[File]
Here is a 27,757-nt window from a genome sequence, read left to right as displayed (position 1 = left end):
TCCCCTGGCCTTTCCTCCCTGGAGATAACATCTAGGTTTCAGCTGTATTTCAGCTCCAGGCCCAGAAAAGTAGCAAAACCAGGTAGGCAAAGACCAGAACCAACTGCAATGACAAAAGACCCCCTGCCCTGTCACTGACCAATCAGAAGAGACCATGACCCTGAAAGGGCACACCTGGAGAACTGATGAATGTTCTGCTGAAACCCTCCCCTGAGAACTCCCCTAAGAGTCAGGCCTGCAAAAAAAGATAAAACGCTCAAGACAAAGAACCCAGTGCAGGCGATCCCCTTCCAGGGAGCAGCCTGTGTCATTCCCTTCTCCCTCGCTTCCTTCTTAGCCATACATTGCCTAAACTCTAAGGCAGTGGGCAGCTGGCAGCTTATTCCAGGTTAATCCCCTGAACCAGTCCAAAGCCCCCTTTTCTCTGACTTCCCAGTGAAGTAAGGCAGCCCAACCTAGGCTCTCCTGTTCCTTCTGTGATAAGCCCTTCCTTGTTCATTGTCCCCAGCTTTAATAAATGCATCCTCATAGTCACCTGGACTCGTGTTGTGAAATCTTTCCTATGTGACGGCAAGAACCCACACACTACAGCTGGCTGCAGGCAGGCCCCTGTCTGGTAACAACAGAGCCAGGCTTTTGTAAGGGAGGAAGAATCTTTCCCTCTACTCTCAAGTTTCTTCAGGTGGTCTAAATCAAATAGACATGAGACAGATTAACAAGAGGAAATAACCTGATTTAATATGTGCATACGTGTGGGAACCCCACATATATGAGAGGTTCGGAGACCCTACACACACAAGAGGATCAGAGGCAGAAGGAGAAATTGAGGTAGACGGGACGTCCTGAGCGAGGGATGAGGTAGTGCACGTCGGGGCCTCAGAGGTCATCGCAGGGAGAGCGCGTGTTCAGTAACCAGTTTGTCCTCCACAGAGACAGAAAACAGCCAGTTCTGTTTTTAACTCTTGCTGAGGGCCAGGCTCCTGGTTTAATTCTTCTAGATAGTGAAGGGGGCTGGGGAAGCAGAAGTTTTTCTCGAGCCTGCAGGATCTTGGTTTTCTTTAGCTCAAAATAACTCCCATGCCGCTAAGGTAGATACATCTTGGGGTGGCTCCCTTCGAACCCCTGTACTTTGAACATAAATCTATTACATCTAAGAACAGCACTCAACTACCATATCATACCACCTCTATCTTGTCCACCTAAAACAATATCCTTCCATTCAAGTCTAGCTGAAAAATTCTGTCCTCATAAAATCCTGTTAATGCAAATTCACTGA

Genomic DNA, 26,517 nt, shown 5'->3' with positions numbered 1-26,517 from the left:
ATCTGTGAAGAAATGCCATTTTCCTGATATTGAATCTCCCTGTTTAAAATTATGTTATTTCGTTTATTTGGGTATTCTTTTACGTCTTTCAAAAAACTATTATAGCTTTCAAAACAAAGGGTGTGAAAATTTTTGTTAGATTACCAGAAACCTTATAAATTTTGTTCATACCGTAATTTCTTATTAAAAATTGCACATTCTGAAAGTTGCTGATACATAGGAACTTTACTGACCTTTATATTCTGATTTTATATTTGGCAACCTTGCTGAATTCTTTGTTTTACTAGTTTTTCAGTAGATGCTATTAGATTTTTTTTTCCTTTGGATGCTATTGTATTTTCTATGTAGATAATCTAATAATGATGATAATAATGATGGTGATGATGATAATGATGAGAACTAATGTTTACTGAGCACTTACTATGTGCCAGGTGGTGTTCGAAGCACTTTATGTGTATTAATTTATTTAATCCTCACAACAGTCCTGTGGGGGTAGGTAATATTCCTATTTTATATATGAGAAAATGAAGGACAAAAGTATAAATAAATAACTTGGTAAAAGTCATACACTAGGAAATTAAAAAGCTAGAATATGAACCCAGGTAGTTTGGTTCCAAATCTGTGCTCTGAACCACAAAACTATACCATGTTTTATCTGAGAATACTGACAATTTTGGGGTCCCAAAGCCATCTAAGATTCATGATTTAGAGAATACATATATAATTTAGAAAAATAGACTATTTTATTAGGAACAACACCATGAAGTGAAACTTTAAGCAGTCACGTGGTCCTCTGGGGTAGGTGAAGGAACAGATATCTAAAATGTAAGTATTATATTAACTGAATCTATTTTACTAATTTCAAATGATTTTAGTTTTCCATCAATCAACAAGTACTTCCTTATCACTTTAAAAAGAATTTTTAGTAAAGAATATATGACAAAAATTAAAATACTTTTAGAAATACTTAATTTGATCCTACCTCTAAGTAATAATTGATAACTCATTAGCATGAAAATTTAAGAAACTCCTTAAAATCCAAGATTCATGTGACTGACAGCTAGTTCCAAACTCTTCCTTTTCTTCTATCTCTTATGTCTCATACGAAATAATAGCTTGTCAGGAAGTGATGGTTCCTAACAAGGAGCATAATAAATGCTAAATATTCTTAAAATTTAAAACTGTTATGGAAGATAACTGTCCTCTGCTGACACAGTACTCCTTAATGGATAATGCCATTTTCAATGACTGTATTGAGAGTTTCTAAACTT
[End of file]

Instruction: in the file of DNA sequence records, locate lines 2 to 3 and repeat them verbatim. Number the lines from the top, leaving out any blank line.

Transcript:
TCCCCTGGCCTTTCCTCCCTGGAGATAACATCTAGGTTTCAGCTGTATTTCAGCTCCAGGCCCAGAAAAGTAGCAAAACCAGGTAGGCAAAGACCAGAACCAACTGCAATGACAAAAGACCCCCTGCCCTGTCACTGACCAATCAGAAGAGACCATGACCCTGAAAGGGCACACCTGGAGAACTGATGAATGTTCTGCTGAAACCCTCCCCTGAGAACTCCCCTAAGAGTCAGGCCTGCAAAAAAAGATAAAACGCTCAAGACAAAGAACCCAGTGCAGGCGATCCCCTTCCAGGGAGCAGCCTGTGTCATTCCCTTCTCCCTCGCTTCCTTCTTAGCCATACATTGCCTAAACTCTAAGGCAGTGGGCAGCTGGCAGCTTATTCCAGGTTAATCCCCTGAACCAGTCCAAAGCCCCCTTTTCTCTGACTTCCCAGTGAAGTAAGGCAGCCCAACCTAGGCTCTCCTGTTCCTTCTGTGATAAGCCCTTCCTTGTTCATTGTCCCCAGCTTTAATAAATGCATCCTCATAGTCACCTGGACTCGTGTTGTGAAATCTTTCCTATGTGACGGCAAGAACCCACACACTACAGCTGGCTGCAGGCAGGCCCCTGTCTGGTAACAACAGAGCCAGGCTTTTGTAAGGGAGGAAGAATCTTTCCCTCTACTCTCAAGTTTCTTCAGGTGGTCTAAATCAAATAGACATGAGACAGATTAACAAGAGGAAATAACCTGATTTAATATGTGCATACGTGTGGGAACCCCACATATATGAGAGGTTCGGAGACCCTACACACACAAGAGGATCAGAGGCAGAAGGAGAAATTGAGGTAGACGGGACGTCCTGAGCGAGGGATGAGGTAGTGCACGTCGGGGCCTCAGAGGTCATCGCAGGGAGAGCGCGTGTTCAGTAACCAGTTTGTCCTCCACAGAGACAGAAAACAGCCAGTTCTGTTTTTAACTCTTGCTGAGGGCCAGGCTCCTGGTTTAATTCTTCTAGATAGTGAAGGGGGCTGGGGAAGCAGAAGTTTTTCTCGAGCCTGCAGGATCTTGGTTTTCTTTAGCTCAAAATAACTCCCATGCCGCTAAGGTAGATACATCTTGGGGTGGCTCCCTTCGAACCCCTGTACTTTGAACATAAATCTATTACATCTAAGAACAGCACTCAACTACCATATCATACCACCTCTATCTTGTCCACCTAAAACAATATCCTTCCATTCAAGTCTAGCTGAAAAATTCTGTCCTCATAAAATCCTGTTAATGCAAATTCACTGA

Genomic DNA, 26,517 nt, shown 5'->3' with positions numbered 1-26,517 from the left: